2. Develop standardized treatment protocol for management of headaches: One of the basic principles of a public health approach is that most patients can do with a standardized treatment at the first contact with only a minority requiring an individual level clinical decision making. Many examples exist of such approaches including treatment of childhood illnesses (diarrhea and pneumonia[23]) and adult illnesses like tuberculosis[24] While standardization of treatment eliminates the need for “specialized” care, it also provides an entry point in the long term to these conditions being managed at primary care level maybe by non-medical or paramedical persons. Public health approach recognizes the fact that the best treatment for all is an utopian dream and instead bases it approach on the principles “Let best not be the enemy of good “ and “Good for many is better than best for few”. [Figure 3] shows an algorithm simplifying the diagnosis and treatment of headache disorders for use in primary care.[25]
  3. Develop a primary care model of headache services with a focus on primary health care: While there has been progress globally on strengthening primary care for all diseases, neurological disorders have been among the latecomers. In fact, there are hardly any primary care model for any neurological disorders including stroke and epilepsy. A recent review of models of community-based primary care for epilepsy in low- and middle-income countries showed major gaps in evidence in terms of sustainability or demonstration of a reduction in treatment gap.[26] There is a need for demonstration projects within the existing national health system on using these standard management protocol and medical colleges can use their field practice area to undertake such operational research projects. [Table 1] below shows how headache services can be organized through the existing health services. This is only indicative and further discussions between various stakeholders are needed to decide on what can be done or managed at each level. The primary consideration will have to be that most of the headache disorders need to be managed as peripherally as possible. There must be a compromise between what needs to be done and what can be done through a process of dialogue between neurologists and public health specialists within the context of the existing health system. This trade-off must be accepted. Such an approach has been tried for many diseases in the past and there is no reason why this cannot work for neurological diseases including headache. In the area of other noncommunicable diseases (NCDs), WHO has already prepared a package of essential NCD interventions. (https://www.who.int/ncds/management/pen_tools/en/). Lessons for implementing NCD related care in primary setting have already been learnt in India and these would also be applicable to neurological disorders.[27] We need to move in the same direction for other neurological diseases including headache.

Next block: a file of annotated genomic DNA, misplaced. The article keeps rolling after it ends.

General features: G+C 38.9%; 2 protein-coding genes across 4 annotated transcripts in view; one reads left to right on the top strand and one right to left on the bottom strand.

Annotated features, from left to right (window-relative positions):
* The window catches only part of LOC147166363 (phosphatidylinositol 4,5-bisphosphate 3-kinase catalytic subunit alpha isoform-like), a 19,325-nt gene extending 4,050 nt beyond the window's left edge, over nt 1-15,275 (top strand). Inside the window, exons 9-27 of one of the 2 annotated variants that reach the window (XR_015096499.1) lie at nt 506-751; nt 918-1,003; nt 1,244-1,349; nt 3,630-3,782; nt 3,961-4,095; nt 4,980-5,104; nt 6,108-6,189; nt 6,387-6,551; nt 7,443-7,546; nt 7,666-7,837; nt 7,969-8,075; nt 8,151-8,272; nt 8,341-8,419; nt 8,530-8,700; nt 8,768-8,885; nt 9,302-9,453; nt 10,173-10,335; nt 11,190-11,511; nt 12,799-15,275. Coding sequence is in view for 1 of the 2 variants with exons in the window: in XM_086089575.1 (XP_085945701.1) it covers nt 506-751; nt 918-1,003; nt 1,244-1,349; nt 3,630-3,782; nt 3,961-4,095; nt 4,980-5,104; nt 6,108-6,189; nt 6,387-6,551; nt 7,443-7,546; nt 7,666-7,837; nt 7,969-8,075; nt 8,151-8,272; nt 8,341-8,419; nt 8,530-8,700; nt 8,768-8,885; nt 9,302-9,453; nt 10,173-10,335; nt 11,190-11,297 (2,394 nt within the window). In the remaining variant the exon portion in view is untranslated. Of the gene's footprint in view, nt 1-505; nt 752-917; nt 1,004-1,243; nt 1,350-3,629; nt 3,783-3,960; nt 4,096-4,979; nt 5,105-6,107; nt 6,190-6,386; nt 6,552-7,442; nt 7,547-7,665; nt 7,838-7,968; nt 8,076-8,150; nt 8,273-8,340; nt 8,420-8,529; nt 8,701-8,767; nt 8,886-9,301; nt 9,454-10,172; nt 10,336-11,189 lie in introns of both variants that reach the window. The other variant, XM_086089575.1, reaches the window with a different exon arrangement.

4. Identify referral pathways: It is also important to identify the care pathways for referral to higher centres in case a headache sufferer has ominous symptoms and signs or becomes refractory to the treatments offered at the primary level. The doctors and paramedics need to be trained to identify the red flags and headache types for the correct diagnosis. Health system will need strengthening at all levels with trained human resources and appropriate diagnostic and treatment technologies and medicines.
  5. Establish Partnerships with all stakeholders including community: Large scale health system interventions cannot be implemented without an effective partnership between clinicians, public health practitioners and patients. The concerned stakeholders from policy makers to community need to be identified and engaged with appropriate communication channels and materials. There should be provision for dissemination of information regarding the diagnosis and management of various headache disorders for the public so that they can become a partner in the decision making for their headache problems.
Table 1: Management of headache at different levels of health system

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Figure 3: Primary care management algorithms adapted from guideline for primary care management of headache in adults

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 » Conclusion Top

Primary headache disorders are common in India. Roughly 1 in 4 to 1 in 8 persons in India suffer from migraine. Out of this, about 50% of patients require active intervention. There is significant disability attached to primary headache disorders and the country carries an unseen but huge economic burden. Considering the population of India, delivering an optimum headache care is a huge challenge. The proposed model to deliver headache services must be integrated with the existing heath system for delivering care for non communicable diseases. Our country must develop a cheap, affordable, and viable model for headache care.

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Conflicts of  interest

There are no conflicts of interest.

 » References Top

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  [Figure 1], [Figure 2], [Figure 3]

  [Table 1]